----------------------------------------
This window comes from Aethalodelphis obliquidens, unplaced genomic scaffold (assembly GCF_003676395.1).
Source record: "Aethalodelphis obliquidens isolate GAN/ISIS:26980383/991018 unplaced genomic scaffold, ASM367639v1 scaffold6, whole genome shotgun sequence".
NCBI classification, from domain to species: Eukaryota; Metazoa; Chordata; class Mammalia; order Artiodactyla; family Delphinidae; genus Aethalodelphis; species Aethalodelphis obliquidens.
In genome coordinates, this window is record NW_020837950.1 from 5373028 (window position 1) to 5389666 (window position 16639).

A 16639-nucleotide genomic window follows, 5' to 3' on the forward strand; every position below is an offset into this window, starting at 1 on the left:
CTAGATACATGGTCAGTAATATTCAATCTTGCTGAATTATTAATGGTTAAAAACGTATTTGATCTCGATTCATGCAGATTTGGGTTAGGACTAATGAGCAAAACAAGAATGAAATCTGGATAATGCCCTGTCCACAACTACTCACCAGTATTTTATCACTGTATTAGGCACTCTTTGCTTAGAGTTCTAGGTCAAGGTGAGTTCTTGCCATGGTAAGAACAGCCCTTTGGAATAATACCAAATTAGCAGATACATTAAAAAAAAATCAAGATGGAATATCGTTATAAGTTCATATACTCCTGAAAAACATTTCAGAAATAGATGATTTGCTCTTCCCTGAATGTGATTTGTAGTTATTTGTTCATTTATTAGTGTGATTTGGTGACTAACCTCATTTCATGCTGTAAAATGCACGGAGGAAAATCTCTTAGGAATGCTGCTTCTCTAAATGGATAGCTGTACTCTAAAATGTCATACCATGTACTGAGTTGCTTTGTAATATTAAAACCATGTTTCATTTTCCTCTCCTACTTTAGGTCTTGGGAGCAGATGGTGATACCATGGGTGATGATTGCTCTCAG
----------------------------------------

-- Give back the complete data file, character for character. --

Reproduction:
This window comes from Aethalodelphis obliquidens, unplaced genomic scaffold (assembly GCF_003676395.1).
Source record: "Aethalodelphis obliquidens isolate GAN/ISIS:26980383/991018 unplaced genomic scaffold, ASM367639v1 scaffold6, whole genome shotgun sequence".
NCBI classification, from domain to species: Eukaryota; Metazoa; Chordata; class Mammalia; order Artiodactyla; family Delphinidae; genus Aethalodelphis; species Aethalodelphis obliquidens.
In genome coordinates, this window is record NW_020837950.1 from 5373028 (window position 1) to 5389666 (window position 16639).

A 16639-nucleotide genomic window follows, 5' to 3' on the forward strand; every position below is an offset into this window, starting at 1 on the left:
CTAGATACATGGTCAGTAATATTCAATCTTGCTGAATTATTAATGGTTAAAAACGTATTTGATCTCGATTCATGCAGATTTGGGTTAGGACTAATGAGCAAAACAAGAATGAAATCTGGATAATGCCCTGTCCACAACTACTCACCAGTATTTTATCACTGTATTAGGCACTCTTTGCTTAGAGTTCTAGGTCAAGGTGAGTTCTTGCCATGGTAAGAACAGCCCTTTGGAATAATACCAAATTAGCAGATACATTAAAAAAAAATCAAGATGGAATATCGTTATAAGTTCATATACTCCTGAAAAACATTTCAGAAATAGATGATTTGCTCTTCCCTGAATGTGATTTGTAGTTATTTGTTCATTTATTAGTGTGATTTGGTGACTAACCTCATTTCATGCTGTAAAATGCACGGAGGAAAATCTCTTAGGAATGCTGCTTCTCTAAATGGATAGCTGTACTCTAAAATGTCATACCATGTACTGAGTTGCTTTGTAATATTAAAACCATGTTTCATTTTCCTCTCCTACTTTAGGTCTTGGGAGCAGATGGTGATACCATGGGTGATGATTGCTCTCAG